Eric, I don't think I understand why you would say "I do not see how these models could be combined with permutation-based inference; they are just different statistical frameworks". As you somewhat hint, the (G)LMM is a regression, and the beta coefficient for the independent-variable of interest at each voxel/vertex/sensor x timepoint can be interpreted as "how much does the independent variable explain the brain activity?" In that framework, it seems to me that one could do the following:
for n=1:1000
1) Permute the condition labels (within subjects) of the individual trials
2) Re-fit the LMM at each (voxel,timepoint), creating a beta map and corresponding t-map
3) Threshold and construct cluster mass statistic as usual
end
4) Identify cluster in the original (unpermuted) analysis and report cluster p-value
Now, the main thing that has come up when we've tried to do this is that re-fitting a (voxel x time) GLM 1000 times by the standard iterative maximum-likelihood engines is remarkably slow. In fieldtrip, I can imagine it would require rewriting at least a statfun, maybe other pieces of the code. (We had an idea that, since the betas likely should vary smoothly over time and space, one could use the output of one GLM as the seed to the next, which would speed up convergence.) So it still does not seem like a good idea, but based on the above, is there actually a *theoretical* reason it wouldn't work?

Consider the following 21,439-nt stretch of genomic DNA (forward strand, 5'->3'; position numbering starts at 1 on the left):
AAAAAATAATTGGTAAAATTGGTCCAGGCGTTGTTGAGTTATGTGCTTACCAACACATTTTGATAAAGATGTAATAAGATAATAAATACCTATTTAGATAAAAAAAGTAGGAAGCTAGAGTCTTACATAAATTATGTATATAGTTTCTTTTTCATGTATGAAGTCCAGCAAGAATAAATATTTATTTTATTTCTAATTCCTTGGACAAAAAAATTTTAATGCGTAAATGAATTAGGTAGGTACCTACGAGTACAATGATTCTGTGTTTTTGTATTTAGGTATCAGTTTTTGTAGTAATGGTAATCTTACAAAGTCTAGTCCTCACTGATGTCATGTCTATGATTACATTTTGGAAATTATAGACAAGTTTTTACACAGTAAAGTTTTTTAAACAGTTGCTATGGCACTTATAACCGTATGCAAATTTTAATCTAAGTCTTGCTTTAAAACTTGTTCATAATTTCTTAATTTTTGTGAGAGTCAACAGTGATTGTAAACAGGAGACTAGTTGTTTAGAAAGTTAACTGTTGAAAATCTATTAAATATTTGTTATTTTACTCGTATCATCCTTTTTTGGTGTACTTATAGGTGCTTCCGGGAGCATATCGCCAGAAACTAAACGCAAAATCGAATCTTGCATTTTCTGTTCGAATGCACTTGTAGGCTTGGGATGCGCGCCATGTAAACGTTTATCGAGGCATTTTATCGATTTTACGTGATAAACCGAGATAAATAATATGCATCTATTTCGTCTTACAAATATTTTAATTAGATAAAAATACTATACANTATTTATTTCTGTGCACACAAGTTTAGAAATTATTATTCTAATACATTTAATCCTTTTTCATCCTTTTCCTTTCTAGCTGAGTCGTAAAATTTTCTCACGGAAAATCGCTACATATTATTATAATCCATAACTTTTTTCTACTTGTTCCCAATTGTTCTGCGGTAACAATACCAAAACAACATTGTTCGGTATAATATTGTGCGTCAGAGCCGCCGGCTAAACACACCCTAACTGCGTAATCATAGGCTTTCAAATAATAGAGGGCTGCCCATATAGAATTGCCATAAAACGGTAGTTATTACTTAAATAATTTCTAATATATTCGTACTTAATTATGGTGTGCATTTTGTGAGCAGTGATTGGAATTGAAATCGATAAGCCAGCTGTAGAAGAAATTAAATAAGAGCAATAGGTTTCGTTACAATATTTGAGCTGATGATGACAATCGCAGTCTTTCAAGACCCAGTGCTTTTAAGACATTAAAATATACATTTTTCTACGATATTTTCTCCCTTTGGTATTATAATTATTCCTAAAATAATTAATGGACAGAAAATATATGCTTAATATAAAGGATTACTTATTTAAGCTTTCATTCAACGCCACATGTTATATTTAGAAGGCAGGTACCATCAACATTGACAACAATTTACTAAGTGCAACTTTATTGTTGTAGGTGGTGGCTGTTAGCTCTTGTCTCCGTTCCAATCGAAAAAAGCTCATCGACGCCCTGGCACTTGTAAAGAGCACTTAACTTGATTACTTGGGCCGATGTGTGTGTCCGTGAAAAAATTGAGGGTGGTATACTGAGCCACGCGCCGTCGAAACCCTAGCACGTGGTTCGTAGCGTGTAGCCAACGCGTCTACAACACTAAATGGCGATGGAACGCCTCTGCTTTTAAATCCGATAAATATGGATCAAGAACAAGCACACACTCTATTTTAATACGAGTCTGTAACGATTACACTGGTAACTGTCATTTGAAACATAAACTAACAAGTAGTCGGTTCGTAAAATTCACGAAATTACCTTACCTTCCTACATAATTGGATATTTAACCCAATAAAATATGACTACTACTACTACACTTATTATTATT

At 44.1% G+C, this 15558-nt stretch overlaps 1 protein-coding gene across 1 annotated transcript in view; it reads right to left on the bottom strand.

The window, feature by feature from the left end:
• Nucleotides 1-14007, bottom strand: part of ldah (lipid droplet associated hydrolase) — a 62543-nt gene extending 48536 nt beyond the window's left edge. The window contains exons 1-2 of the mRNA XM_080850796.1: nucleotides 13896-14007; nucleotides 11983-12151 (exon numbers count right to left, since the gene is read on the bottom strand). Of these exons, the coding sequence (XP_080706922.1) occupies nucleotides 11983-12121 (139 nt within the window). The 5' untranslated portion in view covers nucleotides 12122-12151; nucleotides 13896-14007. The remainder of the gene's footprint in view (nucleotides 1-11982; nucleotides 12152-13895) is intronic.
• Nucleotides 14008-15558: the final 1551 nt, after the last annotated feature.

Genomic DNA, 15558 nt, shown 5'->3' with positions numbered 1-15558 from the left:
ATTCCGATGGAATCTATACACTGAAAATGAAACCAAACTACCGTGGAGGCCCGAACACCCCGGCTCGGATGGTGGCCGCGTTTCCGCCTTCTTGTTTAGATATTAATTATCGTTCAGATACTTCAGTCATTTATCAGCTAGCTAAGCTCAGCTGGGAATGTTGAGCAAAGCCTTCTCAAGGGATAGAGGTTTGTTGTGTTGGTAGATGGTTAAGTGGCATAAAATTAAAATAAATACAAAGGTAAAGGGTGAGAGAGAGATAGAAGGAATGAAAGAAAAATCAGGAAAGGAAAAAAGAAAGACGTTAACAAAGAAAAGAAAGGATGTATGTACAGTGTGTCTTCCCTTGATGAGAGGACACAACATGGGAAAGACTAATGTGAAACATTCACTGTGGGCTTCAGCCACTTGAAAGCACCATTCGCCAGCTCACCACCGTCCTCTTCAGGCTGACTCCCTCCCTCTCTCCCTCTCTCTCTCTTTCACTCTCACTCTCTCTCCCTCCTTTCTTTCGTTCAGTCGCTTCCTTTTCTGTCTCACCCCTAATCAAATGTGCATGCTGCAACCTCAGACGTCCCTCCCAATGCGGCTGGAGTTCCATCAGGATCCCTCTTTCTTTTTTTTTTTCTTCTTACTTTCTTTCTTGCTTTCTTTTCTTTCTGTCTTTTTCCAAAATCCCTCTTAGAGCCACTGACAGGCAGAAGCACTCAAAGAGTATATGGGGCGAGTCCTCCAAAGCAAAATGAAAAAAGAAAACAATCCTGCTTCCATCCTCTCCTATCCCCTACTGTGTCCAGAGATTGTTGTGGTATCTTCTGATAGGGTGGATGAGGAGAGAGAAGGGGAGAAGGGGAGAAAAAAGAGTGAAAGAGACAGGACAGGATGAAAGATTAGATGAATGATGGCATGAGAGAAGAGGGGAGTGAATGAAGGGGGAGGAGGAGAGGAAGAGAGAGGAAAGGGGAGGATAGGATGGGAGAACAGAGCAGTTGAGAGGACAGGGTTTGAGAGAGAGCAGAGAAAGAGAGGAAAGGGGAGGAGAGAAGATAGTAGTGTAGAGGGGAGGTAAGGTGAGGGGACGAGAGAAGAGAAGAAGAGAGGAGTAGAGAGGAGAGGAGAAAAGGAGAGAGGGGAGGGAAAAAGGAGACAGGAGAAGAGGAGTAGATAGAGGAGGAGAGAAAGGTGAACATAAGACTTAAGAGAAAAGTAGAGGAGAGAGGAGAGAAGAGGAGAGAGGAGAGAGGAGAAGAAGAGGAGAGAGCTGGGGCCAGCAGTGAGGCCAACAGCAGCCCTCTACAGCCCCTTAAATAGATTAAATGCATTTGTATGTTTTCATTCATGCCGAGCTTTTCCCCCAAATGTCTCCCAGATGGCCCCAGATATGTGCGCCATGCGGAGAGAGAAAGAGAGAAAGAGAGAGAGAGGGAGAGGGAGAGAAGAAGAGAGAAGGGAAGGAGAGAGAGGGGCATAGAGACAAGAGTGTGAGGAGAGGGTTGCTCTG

Alik Widge, MD, PhD
Director, Translational NeuroEngineering Laboratory
Division of Neurotherapeutics, Massachusetts General Hospital
Assistant Professor of Psychiatry, Harvard Medical School
Clinical Fellow, Picower Institute for Learning & Memory (MIT)
awidge at partners.org<mailto:awidge at partners.org>
http://scholar.harvard.edu/awidge/
617-643-2580<tel:617-643-2580>
Alik Widge
alik.widge at gmail.com<mailto:alik.widge at gmail.com>
(206) 866-5435<tel:%28206%29%20866-5435>
On Thu, Oct 20, 2016 at 6:08 AM, Maris, E.G.G. (Eric) <e.maris at donders.ru.nl<mailto:e.maris at donders.ru.nl>> wrote:
Note: this is the second time I post this reply, and the reason is that I forgot to add an appropriate Subject (for findability) to my email (shame on me…(-;)
From: Elisabeth May <elisabethsusanne.may at gmail.com<mailto:elisabethsusanne.may at gmail.com>>
Subject: [FieldTrip] Question about cluster-based permutation tests on linear mixed models
Date: 27 September 2016 at 14:46:55 GMT+2
To: <fieldtrip at science.ru.nl<mailto:fieldtrip at science.ru.nl>>
Reply-To: FieldTrip discussion list <fieldtrip at science.ru.nl<mailto:fieldtrip at science.ru.nl>>
Dear FieldTripers,
I have a question about the potential use of cluster-based permutation tests for results obtained using linear mixed models.